Purchase Money Mortgage

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Purchase Money Mortgage

A security device entered into when the seller of property, as opposed to a bank or financial institution, advances a sum of money or credit to the purchaser in return for holding the mortgage on the property.

The seller of the property, rather than a lending institution, is the mortgagee. These mortgages are given concurrently with the conveyance of the land or the transfer of the items sold.

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Arvest Bank's mortgage division has originated $1 billion in purchase-money mortgage loans in 2018.
Then there's the possibility of a purchase-money mortgage, a mortgage some sellers offer to buyers when financing the deal themselves.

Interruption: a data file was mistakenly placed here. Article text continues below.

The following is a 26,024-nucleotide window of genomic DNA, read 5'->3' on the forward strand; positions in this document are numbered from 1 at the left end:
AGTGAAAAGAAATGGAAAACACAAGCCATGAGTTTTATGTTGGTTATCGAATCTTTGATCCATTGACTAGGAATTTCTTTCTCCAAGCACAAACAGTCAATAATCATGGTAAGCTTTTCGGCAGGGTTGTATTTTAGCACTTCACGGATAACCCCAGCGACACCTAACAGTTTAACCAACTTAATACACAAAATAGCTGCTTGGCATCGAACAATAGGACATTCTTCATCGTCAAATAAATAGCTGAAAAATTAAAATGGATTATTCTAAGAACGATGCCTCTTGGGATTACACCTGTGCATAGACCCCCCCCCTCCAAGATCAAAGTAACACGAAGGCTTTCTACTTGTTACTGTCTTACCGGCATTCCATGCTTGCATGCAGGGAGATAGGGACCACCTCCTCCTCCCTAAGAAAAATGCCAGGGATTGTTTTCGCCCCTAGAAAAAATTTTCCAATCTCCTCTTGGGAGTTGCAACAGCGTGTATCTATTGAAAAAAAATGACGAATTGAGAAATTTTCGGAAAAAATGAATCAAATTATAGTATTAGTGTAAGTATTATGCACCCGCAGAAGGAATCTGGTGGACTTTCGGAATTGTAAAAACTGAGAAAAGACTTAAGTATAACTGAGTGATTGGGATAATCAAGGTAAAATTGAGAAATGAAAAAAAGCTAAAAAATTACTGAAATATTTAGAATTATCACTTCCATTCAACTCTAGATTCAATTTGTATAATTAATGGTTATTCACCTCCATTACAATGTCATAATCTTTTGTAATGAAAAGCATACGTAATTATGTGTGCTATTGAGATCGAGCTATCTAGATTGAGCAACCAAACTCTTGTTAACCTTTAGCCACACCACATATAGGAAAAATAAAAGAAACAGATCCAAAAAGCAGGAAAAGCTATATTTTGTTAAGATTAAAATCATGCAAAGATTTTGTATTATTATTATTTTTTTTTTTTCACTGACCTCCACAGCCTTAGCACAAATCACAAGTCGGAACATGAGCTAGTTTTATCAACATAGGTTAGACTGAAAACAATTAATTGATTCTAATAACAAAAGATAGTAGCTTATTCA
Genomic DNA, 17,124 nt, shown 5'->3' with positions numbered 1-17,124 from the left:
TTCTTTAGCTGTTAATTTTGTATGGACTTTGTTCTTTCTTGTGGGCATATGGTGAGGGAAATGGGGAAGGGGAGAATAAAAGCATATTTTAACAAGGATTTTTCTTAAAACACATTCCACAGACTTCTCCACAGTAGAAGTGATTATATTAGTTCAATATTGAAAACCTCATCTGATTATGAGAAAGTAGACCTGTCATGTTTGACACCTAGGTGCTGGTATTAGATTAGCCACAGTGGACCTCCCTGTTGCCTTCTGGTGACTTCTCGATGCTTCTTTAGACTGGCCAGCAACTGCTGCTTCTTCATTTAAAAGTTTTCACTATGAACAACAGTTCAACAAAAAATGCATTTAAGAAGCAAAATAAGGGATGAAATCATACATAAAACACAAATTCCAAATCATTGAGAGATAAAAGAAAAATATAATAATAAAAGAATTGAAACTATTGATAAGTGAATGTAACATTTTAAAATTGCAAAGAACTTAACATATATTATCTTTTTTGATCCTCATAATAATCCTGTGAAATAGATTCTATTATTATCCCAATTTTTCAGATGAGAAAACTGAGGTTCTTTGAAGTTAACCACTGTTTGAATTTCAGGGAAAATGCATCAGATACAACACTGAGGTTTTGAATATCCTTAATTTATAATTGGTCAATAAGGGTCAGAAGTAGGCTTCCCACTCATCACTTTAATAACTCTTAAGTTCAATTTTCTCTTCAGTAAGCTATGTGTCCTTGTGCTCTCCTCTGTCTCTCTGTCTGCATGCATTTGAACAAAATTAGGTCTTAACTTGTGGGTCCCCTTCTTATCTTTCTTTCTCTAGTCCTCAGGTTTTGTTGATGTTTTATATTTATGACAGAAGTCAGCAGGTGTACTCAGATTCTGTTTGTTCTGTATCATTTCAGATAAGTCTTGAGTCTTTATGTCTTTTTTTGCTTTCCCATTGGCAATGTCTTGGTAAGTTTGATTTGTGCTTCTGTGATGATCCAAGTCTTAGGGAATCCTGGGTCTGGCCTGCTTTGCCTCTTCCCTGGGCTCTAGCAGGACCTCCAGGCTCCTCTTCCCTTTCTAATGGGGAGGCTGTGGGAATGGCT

Note: The IRS Office of Chief Counsel concluded in CCA 200940030 that interest on up to $1.1 million of purchase-money mortgage debt incurred to acquire, construct, or improve a personal residence can be classified as deductible qualified residence interest, even when the entire $1.1 million is from a single first mortgage.
However, as shown in Figure 1, for all purchase-money mortgage loans originated between 2001 and 2006, between 15 and 25 percent were terminated in the first year, about 50 percent in the first 2 years, and 80 percent in the first three years.
This is important as, based on a variety of housing industry forecasts, first-time homebuyers make up 40 percent to 50 percent of the purchase-money mortgage originations each year.

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